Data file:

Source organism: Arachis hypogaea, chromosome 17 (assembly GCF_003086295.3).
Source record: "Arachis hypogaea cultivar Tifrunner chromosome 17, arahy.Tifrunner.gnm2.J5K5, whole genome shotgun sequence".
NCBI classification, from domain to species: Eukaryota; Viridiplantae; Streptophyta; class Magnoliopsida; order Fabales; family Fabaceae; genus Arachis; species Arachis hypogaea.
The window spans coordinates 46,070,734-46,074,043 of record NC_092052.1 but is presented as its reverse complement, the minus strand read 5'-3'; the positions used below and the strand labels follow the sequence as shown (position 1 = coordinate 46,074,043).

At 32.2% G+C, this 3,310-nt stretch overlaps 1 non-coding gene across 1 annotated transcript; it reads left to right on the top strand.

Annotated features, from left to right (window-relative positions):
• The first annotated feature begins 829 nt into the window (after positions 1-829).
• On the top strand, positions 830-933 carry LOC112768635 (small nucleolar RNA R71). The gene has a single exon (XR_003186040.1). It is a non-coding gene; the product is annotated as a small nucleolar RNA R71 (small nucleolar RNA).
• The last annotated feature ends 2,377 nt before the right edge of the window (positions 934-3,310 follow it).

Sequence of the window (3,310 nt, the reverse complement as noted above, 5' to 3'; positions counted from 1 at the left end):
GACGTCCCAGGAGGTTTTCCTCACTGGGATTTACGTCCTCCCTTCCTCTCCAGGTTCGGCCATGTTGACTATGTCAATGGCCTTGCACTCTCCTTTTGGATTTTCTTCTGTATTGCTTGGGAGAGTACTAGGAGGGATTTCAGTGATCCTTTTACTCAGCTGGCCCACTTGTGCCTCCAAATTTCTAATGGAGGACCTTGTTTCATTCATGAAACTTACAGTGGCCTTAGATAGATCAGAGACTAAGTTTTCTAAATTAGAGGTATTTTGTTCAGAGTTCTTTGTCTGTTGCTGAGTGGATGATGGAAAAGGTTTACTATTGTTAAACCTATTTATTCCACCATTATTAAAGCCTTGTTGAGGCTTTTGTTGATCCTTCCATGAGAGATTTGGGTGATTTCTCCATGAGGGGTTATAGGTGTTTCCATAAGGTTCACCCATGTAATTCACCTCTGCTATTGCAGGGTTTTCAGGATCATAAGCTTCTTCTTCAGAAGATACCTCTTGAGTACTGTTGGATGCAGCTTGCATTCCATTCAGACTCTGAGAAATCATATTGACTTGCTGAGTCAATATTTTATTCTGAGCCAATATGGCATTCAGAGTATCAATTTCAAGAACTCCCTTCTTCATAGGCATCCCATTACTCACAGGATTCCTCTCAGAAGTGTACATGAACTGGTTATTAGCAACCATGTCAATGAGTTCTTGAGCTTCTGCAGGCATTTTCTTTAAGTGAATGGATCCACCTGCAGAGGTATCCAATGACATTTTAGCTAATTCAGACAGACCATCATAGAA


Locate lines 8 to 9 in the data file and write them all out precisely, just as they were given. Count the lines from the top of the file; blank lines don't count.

• On the top strand, positions 830-933 carry LOC112768635 (small nucleolar RNA R71). The gene has a single exon (XR_003186040.1). It is a non-coding gene; the product is annotated as a small nucleolar RNA R71 (small nucleolar RNA).
• The last annotated feature ends 2,377 nt before the right edge of the window (positions 934-3,310 follow it).